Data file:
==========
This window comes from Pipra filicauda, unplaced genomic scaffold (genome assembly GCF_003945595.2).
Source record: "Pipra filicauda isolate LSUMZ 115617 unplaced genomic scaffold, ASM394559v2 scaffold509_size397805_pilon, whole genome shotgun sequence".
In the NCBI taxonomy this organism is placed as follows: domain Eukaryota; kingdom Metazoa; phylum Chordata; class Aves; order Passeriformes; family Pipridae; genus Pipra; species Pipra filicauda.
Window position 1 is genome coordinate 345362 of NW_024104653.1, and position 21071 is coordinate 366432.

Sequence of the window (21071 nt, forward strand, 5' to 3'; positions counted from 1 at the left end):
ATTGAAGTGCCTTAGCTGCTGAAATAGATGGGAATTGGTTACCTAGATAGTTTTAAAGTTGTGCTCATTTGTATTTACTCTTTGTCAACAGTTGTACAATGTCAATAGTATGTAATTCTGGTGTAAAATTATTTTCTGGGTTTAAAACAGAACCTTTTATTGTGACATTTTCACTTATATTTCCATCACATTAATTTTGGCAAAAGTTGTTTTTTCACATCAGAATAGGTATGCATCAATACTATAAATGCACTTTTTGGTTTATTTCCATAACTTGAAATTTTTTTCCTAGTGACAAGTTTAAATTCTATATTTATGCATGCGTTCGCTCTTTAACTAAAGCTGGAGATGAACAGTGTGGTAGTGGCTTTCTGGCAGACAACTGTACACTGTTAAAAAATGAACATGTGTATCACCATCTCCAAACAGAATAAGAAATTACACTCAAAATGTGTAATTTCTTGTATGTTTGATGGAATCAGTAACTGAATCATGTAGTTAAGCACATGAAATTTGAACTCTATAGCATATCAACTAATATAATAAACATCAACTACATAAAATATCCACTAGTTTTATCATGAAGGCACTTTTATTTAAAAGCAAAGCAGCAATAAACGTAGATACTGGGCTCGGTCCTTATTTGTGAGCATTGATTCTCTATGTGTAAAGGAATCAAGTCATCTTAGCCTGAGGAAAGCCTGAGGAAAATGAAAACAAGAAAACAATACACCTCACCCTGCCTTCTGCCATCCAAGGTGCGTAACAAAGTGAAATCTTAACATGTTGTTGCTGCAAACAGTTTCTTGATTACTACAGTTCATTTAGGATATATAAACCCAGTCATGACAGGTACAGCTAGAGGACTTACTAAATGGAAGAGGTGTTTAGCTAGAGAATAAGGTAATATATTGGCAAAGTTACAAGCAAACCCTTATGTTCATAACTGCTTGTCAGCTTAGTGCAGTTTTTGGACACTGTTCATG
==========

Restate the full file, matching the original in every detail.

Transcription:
This window comes from Pipra filicauda, unplaced genomic scaffold (genome assembly GCF_003945595.2).
Source record: "Pipra filicauda isolate LSUMZ 115617 unplaced genomic scaffold, ASM394559v2 scaffold509_size397805_pilon, whole genome shotgun sequence".
In the NCBI taxonomy this organism is placed as follows: domain Eukaryota; kingdom Metazoa; phylum Chordata; class Aves; order Passeriformes; family Pipridae; genus Pipra; species Pipra filicauda.
Window position 1 is genome coordinate 345362 of NW_024104653.1, and position 21071 is coordinate 366432.

Sequence of the window (21071 nt, forward strand, 5' to 3'; positions counted from 1 at the left end):
ATTGAAGTGCCTTAGCTGCTGAAATAGATGGGAATTGGTTACCTAGATAGTTTTAAAGTTGTGCTCATTTGTATTTACTCTTTGTCAACAGTTGTACAATGTCAATAGTATGTAATTCTGGTGTAAAATTATTTTCTGGGTTTAAAACAGAACCTTTTATTGTGACATTTTCACTTATATTTCCATCACATTAATTTTGGCAAAAGTTGTTTTTTCACATCAGAATAGGTATGCATCAATACTATAAATGCACTTTTTGGTTTATTTCCATAACTTGAAATTTTTTTCCTAGTGACAAGTTTAAATTCTATATTTATGCATGCGTTCGCTCTTTAACTAAAGCTGGAGATGAACAGTGTGGTAGTGGCTTTCTGGCAGACAACTGTACACTGTTAAAAAATGAACATGTGTATCACCATCTCCAAACAGAATAAGAAATTACACTCAAAATGTGTAATTTCTTGTATGTTTGATGGAATCAGTAACTGAATCATGTAGTTAAGCACATGAAATTTGAACTCTATAGCATATCAACTAATATAATAAACATCAACTACATAAAATATCCACTAGTTTTATCATGAAGGCACTTTTATTTAAAAGCAAAGCAGCAATAAACGTAGATACTGGGCTCGGTCCTTATTTGTGAGCATTGATTCTCTATGTGTAAAGGAATCAAGTCATCTTAGCCTGAGGAAAGCCTGAGGAAAATGAAAACAAGAAAACAATACACCTCACCCTGCCTTCTGCCATCCAAGGTGCGTAACAAAGTGAAATCTTAACATGTTGTTGCTGCAAACAGTTTCTTGATTACTACAGTTCATTTAGGATATATAAACCCAGTCATGACAGGTACAGCTAGAGGACTTACTAAATGGAAGAGGTGTTTAGCTAGAGAATAAGGTAATATATTGGCAAAGTTACAAGCAAACCCTTATGTTCATAACTGCTTGTCAGCTTAGTGCAGTTTTTGGACACTGTTCATG